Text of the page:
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EV Group Opposes USPS Fleet Manufacturer

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March 15, 2021—Just last month, U.S. Postmaster General Louis DeJoy announced a $482 million investment with OshKosh Defense to craft the next generation of delivery vehicles, angering those who expected a further commitment to electrifying the postal fleet. 

Joe Britton, executive director of the Zero Emission Transportation Association, called DeJoy’s decision in a press release “a reckless misstep” and “a new low.” 

“U.S. Postmaster General Louis DeJoy is trying to lock our postal vehicle fleet into decades of carbon-intensive transportation. This directly conflicts with the Administration’s stated goals and is certain to see swift pushback from appropriators who have sought to drive USPS vehicle electrification,” noted the press release. 

ADAPT reached out to Britton to get the full story and what ZETA plans to do about it.   


Was OshKosh Defense the wrong choice?

Based out of Wisconsin, OshKosh Defense specializes in manufacturing tactical and defense vehicles. According to its website, the vehicle types it manufactures include light, medium and heavy tactical vehicles, a variety of ATVs, and a wheeled tanker. 

Britton said the choice to sign with OshKosh Defense was a direct contradiction to the Biden Administration’s recent announcement to electrify the U.S. federal fleet.  

“I am suspicious if any electric vehicles will materialize out of this contract,” Britton said. “OshKosh Defense makes Humvees, they don’t make EVs.”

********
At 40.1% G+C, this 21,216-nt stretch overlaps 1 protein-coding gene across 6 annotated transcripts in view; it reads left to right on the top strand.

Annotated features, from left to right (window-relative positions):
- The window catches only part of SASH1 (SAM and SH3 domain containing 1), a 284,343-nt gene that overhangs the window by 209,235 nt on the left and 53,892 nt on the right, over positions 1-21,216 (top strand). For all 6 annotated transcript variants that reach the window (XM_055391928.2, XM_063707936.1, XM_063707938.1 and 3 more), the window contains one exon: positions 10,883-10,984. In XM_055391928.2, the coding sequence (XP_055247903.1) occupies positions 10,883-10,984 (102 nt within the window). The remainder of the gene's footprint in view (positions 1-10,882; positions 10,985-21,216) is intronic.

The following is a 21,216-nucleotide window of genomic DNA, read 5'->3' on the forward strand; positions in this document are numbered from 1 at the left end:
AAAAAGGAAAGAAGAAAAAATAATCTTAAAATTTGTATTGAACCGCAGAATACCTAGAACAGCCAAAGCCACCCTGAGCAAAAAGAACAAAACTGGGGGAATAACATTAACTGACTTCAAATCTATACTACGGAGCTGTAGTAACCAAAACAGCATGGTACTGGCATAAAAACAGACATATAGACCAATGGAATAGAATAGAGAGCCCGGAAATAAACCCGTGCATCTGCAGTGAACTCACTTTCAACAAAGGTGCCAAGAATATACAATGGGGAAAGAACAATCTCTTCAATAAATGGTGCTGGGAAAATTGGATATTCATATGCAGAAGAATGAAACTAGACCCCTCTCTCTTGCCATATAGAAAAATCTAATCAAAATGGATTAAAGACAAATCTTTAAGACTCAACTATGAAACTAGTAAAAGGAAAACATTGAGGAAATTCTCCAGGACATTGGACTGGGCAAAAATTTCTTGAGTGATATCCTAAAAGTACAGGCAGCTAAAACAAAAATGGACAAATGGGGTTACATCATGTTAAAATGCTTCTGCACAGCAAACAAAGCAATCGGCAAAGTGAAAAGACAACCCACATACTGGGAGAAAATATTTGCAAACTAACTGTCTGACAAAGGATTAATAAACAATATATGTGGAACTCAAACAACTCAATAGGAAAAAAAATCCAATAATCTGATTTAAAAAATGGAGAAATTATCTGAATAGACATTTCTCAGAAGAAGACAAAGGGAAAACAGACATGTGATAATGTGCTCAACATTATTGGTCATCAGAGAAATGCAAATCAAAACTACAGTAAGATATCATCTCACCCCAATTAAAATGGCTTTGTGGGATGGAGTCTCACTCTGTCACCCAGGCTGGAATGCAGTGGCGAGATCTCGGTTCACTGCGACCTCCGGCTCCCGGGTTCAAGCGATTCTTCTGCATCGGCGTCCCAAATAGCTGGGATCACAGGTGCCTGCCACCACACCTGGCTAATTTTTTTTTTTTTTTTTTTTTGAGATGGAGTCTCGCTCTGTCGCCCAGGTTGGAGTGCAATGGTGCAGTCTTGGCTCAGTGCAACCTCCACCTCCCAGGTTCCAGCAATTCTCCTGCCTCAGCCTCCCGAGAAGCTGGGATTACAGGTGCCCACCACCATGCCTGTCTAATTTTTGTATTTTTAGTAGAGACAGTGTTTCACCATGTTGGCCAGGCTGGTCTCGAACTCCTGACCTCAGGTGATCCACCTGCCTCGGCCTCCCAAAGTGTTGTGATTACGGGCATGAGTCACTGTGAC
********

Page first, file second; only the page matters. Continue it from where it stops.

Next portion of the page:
What are the consequences?

Aside from the obvious environmental boons, Britton said electric vehicles will cost much less for the USPS over time than traditional internal combustion engine vehicles.

Britton said the analysis conducted by the postal service only looked at vehicles over a 10 to 15 year lifespan, which is half the lifespan of an electric vehicle. 

One of the biggest concerns about electric vehicles is where the lithium-ion batteries go once they have expired, but Britton said they can serve a use even post-mortem. 

“Even if the battery from the car is no longer functioning ideally, you can stack them on top of each other and use them. The electricity that would be used for the car can now be utility storage on a large-level scale,” he said.  


What does ZETA wish would have happened?

Workhorse, an Ohio based company that designs and produces battery-electric delivery vehicles, also had a bid in for the multi-million dollar contract, Britton said.  

“DeJoy had an EV option on his desk and he chose not to do it,” he said “There has been a credible worry that [DeJoy] doesn’t have the USPS’s best interest in mind and this decision, to me, does not look like it has the best interest in mind.” 


What are ZETA’s next steps?

Britton said ZETA plans to join forces with its congressional members, who are “equally as frustrated” to put growing public pressure to rework the process for the USPS’s next generation of delivery vehicles. 

When asked if ZETA’s members, including Tesla, RIVIAN, Xcel Energy, and Uber, plan to voice their shared disapproval of the decision, Britton said, “We’re a public interest nonprofit and our goal is electrification.” 

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